I think I’ll use my blog to share a story I just now heard on BBC Radio 3, the classical music program. Why not? – anything for the enhancement of life. If you’re in America you won’t have heard it, having been enjoying NPR instead.
They have a little feature called “Brain Teaser”: they interrupt the succession of songs and symphonies to set a puzzle, suggested by a listener. Other listeners can phone or text or email their answers to the puzzle. Usually it’s something like “What do these three pieces of music have in common?” or “The first letters of their composers’ wives’ names make the name of a river in Russia” and you hear three excerpts so brief that you’re not sure where one ends and another begins. But this time it was a voice:
“It was a winter day in 1813 and Rossini was composing his comic opera ‘Il Signor Bruschino.’ He had almost finished writing a duet when his sheet of paper slipped out of his hand and fluttered to the floor. He stretched his arm under the bed, but couldn’t reach the paper.” The question was: What happened next?
The program goes on, giving people time to think of answers; after twenty minutes or so, the host tells us some of the answers that have been sent in, ingenious but not quite right. Rossini strained a muscle in his back; he encountered his chamber-pot and upset it over the manuscript; he used a candle, and set the bed on fire; his cat was under the bed and bit him; he encountered two cats, which gave him the idea of writing his “Duet for Two Cats.” I think there were more, and I’m still inventing more.
The program continued, and I made myself excuses to stay around near the radio, instead of getting busy elsewhere. And at last Albinoni’s flute quintet, or whatever it was, wound down, and it was time for the answer:
Rossini was lazy enough, or enjoyed his comfort enough, that he didn’t bother to get out of bed, which was where he was. He reached for another sheet of paper and wrote the piece over again.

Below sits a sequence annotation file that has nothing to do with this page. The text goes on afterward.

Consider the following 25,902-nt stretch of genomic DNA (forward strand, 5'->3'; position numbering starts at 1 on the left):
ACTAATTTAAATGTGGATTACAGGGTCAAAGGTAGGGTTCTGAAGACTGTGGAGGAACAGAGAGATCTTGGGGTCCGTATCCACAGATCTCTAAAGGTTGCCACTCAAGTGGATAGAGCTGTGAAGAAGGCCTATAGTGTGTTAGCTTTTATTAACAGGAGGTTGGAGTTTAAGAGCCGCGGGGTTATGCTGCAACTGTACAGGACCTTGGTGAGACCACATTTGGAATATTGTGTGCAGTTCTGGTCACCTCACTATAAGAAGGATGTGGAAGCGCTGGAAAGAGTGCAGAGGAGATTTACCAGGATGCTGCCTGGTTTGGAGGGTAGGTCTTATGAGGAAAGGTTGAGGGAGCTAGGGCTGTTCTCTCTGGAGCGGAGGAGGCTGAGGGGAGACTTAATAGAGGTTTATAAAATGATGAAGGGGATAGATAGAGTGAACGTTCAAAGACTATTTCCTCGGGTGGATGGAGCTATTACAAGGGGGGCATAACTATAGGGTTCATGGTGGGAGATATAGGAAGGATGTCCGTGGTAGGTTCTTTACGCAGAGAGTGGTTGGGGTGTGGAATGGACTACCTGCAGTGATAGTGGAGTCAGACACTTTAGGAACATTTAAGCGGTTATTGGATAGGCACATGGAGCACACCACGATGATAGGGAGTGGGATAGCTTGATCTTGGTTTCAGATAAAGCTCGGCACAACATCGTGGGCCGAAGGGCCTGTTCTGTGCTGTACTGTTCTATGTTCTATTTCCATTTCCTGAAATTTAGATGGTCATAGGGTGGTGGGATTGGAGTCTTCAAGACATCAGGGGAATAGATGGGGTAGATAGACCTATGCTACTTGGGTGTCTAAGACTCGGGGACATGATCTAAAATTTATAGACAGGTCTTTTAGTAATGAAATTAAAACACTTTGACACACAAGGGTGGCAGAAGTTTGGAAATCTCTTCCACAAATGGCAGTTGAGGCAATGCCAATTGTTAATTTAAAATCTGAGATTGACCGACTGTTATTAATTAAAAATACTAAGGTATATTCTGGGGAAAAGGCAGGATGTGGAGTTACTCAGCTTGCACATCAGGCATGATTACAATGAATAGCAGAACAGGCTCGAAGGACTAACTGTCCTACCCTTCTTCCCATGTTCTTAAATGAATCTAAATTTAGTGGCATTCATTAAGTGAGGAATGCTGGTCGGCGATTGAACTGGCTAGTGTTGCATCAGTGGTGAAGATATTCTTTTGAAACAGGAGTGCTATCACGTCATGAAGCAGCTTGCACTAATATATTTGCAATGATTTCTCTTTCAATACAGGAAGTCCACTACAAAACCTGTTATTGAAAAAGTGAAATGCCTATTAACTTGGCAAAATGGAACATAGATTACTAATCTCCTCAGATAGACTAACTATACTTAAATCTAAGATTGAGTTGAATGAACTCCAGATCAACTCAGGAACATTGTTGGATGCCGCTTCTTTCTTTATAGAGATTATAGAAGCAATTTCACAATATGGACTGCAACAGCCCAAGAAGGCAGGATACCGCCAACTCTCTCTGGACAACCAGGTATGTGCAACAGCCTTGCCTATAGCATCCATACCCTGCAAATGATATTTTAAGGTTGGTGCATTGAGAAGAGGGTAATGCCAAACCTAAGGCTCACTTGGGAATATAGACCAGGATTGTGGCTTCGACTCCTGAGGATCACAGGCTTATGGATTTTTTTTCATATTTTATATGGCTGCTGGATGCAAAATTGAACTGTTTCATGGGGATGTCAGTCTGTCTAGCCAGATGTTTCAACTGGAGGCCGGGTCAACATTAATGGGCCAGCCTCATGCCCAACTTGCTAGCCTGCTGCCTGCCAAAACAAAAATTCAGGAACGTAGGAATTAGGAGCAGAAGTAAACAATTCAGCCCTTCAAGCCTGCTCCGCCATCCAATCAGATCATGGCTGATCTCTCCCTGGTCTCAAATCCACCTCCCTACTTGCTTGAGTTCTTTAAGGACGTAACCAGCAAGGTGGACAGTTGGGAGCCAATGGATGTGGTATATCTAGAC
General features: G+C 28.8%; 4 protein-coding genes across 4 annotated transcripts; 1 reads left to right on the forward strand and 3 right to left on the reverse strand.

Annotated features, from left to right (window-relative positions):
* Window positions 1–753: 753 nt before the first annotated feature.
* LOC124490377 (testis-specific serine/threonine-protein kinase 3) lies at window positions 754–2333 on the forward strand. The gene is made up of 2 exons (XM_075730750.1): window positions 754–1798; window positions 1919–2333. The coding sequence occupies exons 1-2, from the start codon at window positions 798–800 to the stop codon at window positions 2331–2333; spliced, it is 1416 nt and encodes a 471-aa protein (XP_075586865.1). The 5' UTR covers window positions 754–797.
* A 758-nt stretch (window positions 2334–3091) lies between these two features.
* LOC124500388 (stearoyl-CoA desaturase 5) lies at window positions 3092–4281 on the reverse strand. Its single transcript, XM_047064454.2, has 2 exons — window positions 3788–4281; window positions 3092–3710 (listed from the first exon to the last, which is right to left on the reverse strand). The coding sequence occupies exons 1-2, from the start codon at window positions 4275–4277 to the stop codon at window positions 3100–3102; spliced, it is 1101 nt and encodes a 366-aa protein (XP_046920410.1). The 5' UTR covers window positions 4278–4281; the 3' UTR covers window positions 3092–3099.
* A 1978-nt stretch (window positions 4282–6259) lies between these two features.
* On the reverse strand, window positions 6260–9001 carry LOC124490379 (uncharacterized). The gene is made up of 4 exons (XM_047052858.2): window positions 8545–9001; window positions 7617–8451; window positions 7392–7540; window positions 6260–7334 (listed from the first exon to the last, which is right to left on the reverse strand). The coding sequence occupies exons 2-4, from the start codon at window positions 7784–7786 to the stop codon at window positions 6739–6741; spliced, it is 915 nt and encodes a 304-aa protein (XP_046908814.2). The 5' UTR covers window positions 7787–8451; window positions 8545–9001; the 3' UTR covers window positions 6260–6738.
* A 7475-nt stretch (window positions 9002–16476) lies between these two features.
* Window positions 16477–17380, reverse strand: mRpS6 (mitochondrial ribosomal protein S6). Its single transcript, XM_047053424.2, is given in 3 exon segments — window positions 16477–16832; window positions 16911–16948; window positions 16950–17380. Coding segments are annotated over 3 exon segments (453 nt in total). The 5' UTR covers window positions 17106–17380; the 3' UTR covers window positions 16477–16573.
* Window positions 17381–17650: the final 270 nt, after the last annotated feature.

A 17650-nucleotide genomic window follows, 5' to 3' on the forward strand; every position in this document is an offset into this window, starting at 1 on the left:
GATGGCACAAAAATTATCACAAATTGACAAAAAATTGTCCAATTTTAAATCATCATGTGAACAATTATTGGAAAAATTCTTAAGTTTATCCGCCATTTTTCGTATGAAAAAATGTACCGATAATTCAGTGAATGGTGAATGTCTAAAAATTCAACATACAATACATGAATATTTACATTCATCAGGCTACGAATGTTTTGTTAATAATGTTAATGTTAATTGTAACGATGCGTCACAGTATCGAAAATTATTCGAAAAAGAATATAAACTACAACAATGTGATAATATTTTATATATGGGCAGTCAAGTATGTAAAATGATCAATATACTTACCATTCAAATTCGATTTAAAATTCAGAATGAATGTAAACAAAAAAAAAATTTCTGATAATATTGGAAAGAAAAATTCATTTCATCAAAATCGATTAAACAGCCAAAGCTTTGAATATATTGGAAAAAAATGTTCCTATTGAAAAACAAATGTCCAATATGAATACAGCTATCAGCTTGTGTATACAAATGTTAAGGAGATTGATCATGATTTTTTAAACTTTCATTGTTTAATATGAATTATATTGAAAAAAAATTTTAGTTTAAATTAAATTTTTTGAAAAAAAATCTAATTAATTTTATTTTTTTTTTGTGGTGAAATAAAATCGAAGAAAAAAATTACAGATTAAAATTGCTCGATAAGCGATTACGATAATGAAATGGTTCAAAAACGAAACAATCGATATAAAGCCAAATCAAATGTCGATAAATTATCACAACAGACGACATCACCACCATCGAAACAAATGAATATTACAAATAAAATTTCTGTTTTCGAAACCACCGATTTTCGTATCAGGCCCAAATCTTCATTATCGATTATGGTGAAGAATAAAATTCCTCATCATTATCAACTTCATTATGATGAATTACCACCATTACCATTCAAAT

This fits with what little else I know about Gioachino Rossini (who must have written the opera days before it was performed in January 1813, and whose 21st birthday was in the next month). He was so fertile that once he exclaimed: “Give me a laundry-list and I’ll set that to music!” (I heard that on NPR.)
Dozens of listeners had sent in the correct answer, as usual. In this case they could have looked it up, but in the usual cases it is amazing, and heartening, that so many people not only are listening to classical music, but know so much of the whole vast mass of it that they recognize a few seconds out of movements that I have never heard, or think vaguely familiar but can’t identify. Similarly with NPR’s weekly opera brains-trust program (does that continue?), it was amazing and heartening that so many people knew so much about opera, and were so fanatically fond of that gloriously perverse art-form. Radio 3’s main theme this week, with a title something like “Global Classics,” is about the great and rising popularity of European classical music in the concert halls of China, India, Brazil…